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When the Ghost Gum Peels, Bull Sharks Are Fat in the River

When the Ghost Gum Peels, Bull Sharks Are Fat in the River

By Emma Woodward

With indigenous knowledge being lost, six Aboriginal language groups have documented up to 13 “seasons” that can be used by scientists to evaluate the impact of climate change.

Emma Woodward is a researcher with CSIRO Ecosystem Sciences based at the Tropical Ecosystems Research Centre in Darwin.

The full text of this article can be purchased from Informit.

Aboriginal and Torres Strait Islander knowledge of their environments combines meteorological, hydrological, biological and spiritual observations to create a knowledge system that is unique and complementary to a western scientific understanding of the world around us.

A common feature of this indigenous understanding of the environment is the connection between seemingly unrelated plant and animal species. For example, speakers of the Ngan’gi languages of the Daly River in the Northern Territory look for the flowering of the red kapok tree to tell them that freshwater crocodiles are laying their eggs and it is time to go and dig them up. Once the seed pods of the same tree turn brown and crack, the crocodile eggs are hatching and the collection season has finished.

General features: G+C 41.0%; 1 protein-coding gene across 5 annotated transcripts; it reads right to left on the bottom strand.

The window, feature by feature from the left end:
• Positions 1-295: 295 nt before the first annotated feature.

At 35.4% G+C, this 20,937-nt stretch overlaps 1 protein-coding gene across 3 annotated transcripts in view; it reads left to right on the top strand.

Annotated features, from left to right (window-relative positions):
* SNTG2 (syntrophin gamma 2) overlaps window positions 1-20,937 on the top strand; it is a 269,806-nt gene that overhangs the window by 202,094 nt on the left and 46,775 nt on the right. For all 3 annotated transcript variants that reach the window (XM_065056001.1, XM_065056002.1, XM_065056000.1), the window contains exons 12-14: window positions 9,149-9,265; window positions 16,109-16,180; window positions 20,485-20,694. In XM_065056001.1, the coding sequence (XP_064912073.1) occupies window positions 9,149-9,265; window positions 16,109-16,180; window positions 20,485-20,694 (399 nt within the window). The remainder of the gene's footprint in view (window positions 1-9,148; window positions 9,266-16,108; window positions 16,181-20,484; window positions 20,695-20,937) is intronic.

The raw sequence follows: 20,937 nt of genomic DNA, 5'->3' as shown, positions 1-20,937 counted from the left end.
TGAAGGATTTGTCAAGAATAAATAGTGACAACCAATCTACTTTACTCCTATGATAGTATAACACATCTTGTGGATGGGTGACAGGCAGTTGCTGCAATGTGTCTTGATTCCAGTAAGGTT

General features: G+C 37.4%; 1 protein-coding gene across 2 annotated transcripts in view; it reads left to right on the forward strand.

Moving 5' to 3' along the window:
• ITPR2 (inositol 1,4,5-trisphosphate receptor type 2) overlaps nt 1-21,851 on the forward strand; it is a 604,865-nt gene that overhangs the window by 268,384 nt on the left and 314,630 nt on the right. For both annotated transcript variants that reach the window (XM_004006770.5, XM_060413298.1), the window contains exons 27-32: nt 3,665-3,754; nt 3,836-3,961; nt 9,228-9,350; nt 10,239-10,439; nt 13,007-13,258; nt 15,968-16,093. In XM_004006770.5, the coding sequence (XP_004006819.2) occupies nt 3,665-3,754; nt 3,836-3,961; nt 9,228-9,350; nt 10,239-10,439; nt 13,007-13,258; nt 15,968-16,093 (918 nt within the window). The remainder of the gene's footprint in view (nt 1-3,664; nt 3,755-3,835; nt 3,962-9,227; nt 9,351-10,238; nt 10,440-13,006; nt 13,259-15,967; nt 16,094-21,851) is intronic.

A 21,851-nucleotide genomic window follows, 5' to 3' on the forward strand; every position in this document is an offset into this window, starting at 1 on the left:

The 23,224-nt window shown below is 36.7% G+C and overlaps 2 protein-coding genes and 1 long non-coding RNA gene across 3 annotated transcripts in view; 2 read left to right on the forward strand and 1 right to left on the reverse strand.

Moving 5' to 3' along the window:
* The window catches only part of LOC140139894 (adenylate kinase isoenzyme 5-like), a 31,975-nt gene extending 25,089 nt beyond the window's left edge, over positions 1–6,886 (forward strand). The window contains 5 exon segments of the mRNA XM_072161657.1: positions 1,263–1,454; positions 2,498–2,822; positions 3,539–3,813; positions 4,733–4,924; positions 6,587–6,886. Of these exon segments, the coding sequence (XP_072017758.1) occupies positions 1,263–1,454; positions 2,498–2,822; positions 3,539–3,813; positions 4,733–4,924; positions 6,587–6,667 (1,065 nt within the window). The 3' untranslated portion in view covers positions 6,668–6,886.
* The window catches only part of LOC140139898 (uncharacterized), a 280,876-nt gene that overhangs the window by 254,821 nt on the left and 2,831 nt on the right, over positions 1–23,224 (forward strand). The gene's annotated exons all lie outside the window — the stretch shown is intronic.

In contrast to the Gregorian calendar, which follows pre-set calendar dates for months and seasons, indigenous seasons are defined by one or more events that herald the arrival of a new season. These events, or seasonal cues, can be a combination of ecological, meteorological or metaphysical observations.

For example, eight of the 13 seasons in the Ngan’gi seasonal calendar follow the lifecycle stages of the local speargrass species (Sorghum intrans), and are therefore directly correlated to annual variability in rainfall. Seasonal cues like this inform indigenous people about the...

The full text of this article can be purchased from Informit.